Stockhausen is Missing

In the latest idiotic example of failing to mention a composer when writing about his composition, the BBC reports on a production of Stockhausen’s Mittwoch aus Licht that won an award from the Royal Philharmonic Society. Besides giving the false impression that the entire opera consisted of the famous sequence involving a string quartet played in helicopters, the article completely omits the name of the composer,  referring to the piece as “Birmingham Opera Company’s Mittwoch aus Licht”. See more examples of composers gone missing here, here, here, and here. I think these things sometimes happen because pop music’s emphasis on the performer, often assuming the performer and the composer are one and the same, is getting carried over into the classical realm.

3 thoughts on “Stockhausen is Missing

  1. It’s interesting to observe peripherally that it’s traditional for ballets to identify works by their choreographer only (as if Les Sylphides was by Fokine), and operas to identify works by the composer but not the librettist. None of that justifies the omissions you’ve noted, I’m just sayin’.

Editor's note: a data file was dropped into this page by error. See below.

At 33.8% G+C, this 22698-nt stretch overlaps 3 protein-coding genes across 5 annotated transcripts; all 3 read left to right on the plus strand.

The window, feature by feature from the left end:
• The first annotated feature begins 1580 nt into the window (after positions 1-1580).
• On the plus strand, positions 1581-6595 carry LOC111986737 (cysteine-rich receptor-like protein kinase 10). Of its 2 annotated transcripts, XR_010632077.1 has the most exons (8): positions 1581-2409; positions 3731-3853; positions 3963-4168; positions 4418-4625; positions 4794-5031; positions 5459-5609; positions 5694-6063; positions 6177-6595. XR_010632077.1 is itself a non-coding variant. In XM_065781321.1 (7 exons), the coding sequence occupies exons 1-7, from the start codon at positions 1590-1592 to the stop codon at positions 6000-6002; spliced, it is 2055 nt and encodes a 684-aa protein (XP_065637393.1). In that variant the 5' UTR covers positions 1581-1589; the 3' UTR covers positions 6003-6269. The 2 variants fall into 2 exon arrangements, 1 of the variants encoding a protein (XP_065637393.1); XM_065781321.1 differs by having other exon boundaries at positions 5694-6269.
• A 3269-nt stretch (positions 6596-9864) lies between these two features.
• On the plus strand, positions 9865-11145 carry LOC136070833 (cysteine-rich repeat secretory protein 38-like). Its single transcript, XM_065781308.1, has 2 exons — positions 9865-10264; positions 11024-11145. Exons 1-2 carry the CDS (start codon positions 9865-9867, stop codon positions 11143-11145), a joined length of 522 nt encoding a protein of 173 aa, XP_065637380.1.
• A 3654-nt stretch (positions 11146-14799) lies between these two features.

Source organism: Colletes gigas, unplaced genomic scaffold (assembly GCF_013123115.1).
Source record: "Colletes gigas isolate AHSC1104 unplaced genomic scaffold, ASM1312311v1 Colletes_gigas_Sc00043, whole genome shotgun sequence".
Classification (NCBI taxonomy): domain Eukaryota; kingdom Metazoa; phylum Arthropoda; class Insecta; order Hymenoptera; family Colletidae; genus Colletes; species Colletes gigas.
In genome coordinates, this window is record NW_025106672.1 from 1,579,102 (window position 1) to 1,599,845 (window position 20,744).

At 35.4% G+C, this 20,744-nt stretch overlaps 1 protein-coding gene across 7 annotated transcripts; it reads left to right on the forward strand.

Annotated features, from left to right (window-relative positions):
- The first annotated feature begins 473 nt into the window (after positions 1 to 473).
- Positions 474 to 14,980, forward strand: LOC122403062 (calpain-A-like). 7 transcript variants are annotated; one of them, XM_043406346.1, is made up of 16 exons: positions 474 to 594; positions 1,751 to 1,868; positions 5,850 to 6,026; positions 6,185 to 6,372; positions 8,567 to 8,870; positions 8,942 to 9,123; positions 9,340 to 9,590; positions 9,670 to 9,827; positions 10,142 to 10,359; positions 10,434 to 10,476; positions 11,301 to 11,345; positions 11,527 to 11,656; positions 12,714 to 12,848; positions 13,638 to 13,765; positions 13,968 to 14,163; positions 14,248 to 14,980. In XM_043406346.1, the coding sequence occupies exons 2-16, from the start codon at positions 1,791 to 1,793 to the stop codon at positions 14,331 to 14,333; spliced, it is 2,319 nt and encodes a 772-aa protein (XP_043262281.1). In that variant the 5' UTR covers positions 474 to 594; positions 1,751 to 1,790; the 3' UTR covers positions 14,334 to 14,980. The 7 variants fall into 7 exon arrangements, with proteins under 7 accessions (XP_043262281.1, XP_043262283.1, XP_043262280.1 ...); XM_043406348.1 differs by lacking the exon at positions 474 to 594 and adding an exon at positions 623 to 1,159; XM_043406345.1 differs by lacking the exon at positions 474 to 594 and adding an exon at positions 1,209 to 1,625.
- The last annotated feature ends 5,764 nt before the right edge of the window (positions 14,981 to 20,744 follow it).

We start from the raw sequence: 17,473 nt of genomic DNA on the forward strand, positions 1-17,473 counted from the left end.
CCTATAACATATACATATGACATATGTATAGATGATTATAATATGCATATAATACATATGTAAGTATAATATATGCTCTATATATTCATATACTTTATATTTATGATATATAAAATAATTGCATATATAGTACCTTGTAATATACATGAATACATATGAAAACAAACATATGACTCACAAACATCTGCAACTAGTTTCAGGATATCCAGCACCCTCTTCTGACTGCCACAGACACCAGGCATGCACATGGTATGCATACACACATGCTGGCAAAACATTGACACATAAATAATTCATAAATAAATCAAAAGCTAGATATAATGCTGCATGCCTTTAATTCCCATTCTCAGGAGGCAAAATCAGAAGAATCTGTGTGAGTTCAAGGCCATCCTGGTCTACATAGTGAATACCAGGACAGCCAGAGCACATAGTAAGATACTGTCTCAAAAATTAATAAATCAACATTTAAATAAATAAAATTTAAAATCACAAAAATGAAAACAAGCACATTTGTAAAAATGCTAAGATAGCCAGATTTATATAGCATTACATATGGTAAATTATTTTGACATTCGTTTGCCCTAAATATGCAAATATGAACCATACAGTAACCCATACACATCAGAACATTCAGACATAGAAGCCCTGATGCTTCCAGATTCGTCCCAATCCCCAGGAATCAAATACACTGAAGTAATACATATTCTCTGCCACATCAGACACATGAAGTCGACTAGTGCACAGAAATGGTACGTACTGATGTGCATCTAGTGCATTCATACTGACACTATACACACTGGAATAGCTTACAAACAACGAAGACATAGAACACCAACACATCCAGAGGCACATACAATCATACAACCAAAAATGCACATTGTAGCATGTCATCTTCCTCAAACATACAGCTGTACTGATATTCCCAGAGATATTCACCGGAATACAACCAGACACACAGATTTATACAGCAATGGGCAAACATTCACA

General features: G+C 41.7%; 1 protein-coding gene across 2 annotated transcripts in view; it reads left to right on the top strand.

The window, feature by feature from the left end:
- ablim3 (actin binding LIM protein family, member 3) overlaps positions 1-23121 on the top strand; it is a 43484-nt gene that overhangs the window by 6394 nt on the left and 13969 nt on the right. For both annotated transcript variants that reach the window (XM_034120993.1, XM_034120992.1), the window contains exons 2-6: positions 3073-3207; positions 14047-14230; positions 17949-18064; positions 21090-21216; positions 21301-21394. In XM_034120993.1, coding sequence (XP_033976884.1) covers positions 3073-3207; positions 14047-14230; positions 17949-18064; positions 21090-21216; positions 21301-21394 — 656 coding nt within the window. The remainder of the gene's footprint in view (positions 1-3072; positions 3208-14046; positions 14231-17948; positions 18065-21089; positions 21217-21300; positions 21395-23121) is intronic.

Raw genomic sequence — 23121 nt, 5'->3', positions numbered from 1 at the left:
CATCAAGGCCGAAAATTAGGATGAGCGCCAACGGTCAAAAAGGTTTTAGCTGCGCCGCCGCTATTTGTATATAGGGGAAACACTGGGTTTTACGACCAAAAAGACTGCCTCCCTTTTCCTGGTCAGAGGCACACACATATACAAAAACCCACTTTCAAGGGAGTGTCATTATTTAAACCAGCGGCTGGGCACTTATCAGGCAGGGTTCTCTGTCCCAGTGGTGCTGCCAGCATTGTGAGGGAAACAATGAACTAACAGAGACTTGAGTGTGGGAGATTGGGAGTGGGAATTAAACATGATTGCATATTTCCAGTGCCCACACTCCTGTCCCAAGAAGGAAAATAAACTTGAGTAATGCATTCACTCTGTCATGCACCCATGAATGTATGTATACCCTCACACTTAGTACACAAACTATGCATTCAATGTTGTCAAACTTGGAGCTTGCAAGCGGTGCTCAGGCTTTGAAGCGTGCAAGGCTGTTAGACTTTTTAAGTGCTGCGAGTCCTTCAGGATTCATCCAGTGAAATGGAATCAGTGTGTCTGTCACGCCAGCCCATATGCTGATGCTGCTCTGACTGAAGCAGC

1. Interesting point about Les Sylphides, about which you are quite correct. However, Fokine drew on already existing music of Chopin (even Glazunov’s orchestrated version already existed), so in a sense it is not Chopin’s ballet in the sense that it is Stravinsky’s Rite of Spring. I’m not sure about this, but my impression is that dance critics speak of “Balanchine’s Agon“, while music critics speak of “Stravinsky’s Agon“. A video my kids used to watch is titled George Balanchine’s The Nutcracker, but that is a modern anachronism, like the recent production of The Gershwins’ Porgy and Bess.

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